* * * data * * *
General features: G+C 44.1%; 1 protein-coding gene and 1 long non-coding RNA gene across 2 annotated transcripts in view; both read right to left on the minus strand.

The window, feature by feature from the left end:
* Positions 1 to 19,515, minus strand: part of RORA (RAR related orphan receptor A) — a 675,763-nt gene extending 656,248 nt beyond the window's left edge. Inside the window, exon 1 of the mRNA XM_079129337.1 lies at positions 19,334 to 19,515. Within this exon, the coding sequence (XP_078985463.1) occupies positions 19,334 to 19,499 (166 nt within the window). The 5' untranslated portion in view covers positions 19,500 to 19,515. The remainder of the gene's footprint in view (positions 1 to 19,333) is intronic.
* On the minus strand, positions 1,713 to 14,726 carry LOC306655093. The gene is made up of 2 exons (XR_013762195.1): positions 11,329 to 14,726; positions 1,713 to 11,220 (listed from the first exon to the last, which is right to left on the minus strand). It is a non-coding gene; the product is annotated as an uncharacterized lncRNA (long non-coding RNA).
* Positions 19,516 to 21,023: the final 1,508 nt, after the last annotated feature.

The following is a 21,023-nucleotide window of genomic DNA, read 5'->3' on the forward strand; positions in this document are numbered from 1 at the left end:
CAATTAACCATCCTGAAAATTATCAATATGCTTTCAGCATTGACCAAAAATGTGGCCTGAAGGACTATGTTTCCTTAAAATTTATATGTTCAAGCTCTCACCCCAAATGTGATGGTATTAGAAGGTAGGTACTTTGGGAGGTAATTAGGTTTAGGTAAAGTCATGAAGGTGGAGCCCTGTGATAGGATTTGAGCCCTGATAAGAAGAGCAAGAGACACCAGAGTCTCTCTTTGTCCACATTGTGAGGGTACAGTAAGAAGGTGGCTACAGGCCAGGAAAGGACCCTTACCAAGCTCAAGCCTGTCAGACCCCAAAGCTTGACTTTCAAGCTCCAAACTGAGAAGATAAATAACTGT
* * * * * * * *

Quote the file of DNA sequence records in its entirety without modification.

General features: G+C 44.1%; 1 protein-coding gene and 1 long non-coding RNA gene across 2 annotated transcripts in view; both read right to left on the minus strand.

The window, feature by feature from the left end:
* Positions 1 to 19,515, minus strand: part of RORA (RAR related orphan receptor A) — a 675,763-nt gene extending 656,248 nt beyond the window's left edge. Inside the window, exon 1 of the mRNA XM_079129337.1 lies at positions 19,334 to 19,515. Within this exon, the coding sequence (XP_078985463.1) occupies positions 19,334 to 19,499 (166 nt within the window). The 5' untranslated portion in view covers positions 19,500 to 19,515. The remainder of the gene's footprint in view (positions 1 to 19,333) is intronic.
* On the minus strand, positions 1,713 to 14,726 carry LOC306655093. The gene is made up of 2 exons (XR_013762195.1): positions 11,329 to 14,726; positions 1,713 to 11,220 (listed from the first exon to the last, which is right to left on the minus strand). It is a non-coding gene; the product is annotated as an uncharacterized lncRNA (long non-coding RNA).
* Positions 19,516 to 21,023: the final 1,508 nt, after the last annotated feature.

The following is a 21,023-nucleotide window of genomic DNA, read 5'->3' on the forward strand; positions in this document are numbered from 1 at the left end:
CAATTAACCATCCTGAAAATTATCAATATGCTTTCAGCATTGACCAAAAATGTGGCCTGAAGGACTATGTTTCCTTAAAATTTATATGTTCAAGCTCTCACCCCAAATGTGATGGTATTAGAAGGTAGGTACTTTGGGAGGTAATTAGGTTTAGGTAAAGTCATGAAGGTGGAGCCCTGTGATAGGATTTGAGCCCTGATAAGAAGAGCAAGAGACACCAGAGTCTCTCTTTGTCCACATTGTGAGGGTACAGTAAGAAGGTGGCTACAGGCCAGGAAAGGACCCTTACCAAGCTCAAGCCTGTCAGACCCCAAAGCTTGACTTTCAAGCTCCAAACTGAGAAGATAAATAACTGT